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Since 2012 on the now retired Weather Underground blogs, I have been posting annotated "birdseye view" charts of the Atlantic basin, with a detailed explanation and forecasting that references the chart. From there you may know me as "NCHurricane2009." While I now do these "birdseye view" posts here, I will continue to do comments at Yale Climate Connections via Disqus where the former Weather Underground community has moved to. Feel free to reply to me there, at my Disqus feed at this link, or via e-mail at 

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Updated: Nov 5, 2019

*******Note that forecasts and outlooks in this post are NOT the official forecast from the National Hurricane Center (NHC). They are my own detailed views on the Atlantic tropics based on current observations and latest computer model runs. As such do not make decisions based on my posts...consult news and warnings from your local weather office...and any evacuation orders issued by local governments to make the most informed and best decisions. Visit the NHC website (hurricanes dot gov) for the latest watches/warnings and official forecasts on active tropical cyclones.**********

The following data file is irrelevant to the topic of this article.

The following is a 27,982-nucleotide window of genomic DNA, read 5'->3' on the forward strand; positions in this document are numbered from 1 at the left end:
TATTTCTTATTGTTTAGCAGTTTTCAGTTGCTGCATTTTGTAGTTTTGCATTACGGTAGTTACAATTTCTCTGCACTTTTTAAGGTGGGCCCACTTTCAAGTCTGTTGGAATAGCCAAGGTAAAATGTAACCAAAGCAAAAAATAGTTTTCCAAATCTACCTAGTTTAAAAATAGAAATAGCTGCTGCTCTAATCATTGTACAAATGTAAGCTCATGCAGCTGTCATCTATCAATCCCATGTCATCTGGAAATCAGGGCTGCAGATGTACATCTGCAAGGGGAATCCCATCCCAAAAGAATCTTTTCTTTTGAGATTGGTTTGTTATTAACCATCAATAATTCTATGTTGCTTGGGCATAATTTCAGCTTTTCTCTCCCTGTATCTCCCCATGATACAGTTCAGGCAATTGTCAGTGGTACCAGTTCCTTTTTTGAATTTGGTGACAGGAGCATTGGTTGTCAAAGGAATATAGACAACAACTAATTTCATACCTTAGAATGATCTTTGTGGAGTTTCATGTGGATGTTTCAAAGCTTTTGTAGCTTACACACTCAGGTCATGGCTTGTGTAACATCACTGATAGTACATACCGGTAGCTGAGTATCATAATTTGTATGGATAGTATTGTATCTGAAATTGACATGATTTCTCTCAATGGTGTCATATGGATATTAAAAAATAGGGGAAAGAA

...MONDAY NOVEMBER 4 2019 9:06 AM EDT...

The cut-off upper vortex north of the Lesser Antilles continues producing thunderstorms with its eastern divergence zone. The surface trough of low pressure that was born in this activity a couple of days ago has moved westward toward the low pressure field of the latest surface cold front entering the western Atlantic...and is now located well north of the Dominican Republic while producing a new surface spin marked by a faint cloud swirl. This new surface low pressure spin is beneath unfavorable northerly shear and upper convergence on the west side of the upper vortex and southeast side of the upper ridge axis associated with the warm air ahead of the aforementioned front. Over the next couple of days the tail end of the front will merge with the surface low pressure area while becoming cut-off by the south side of the strong surface ridge about to emerge from the eastern United States...and as the upper ridge axis overspreads the surface low pressure area upper winds could become more favorable for tropical activity while supplying a lower shear and upper outflow environment. Waiting for the development of thunderstorms in such an environment before declaring an area of interest out of this surface low pressure system. However window of time for any tropical development will be short as after 72 hours the upper trough regime beginning to persist over North America will deliver a shortwave upper trough into the western Atlantic that will increase the unfavorable wind shear in the region.

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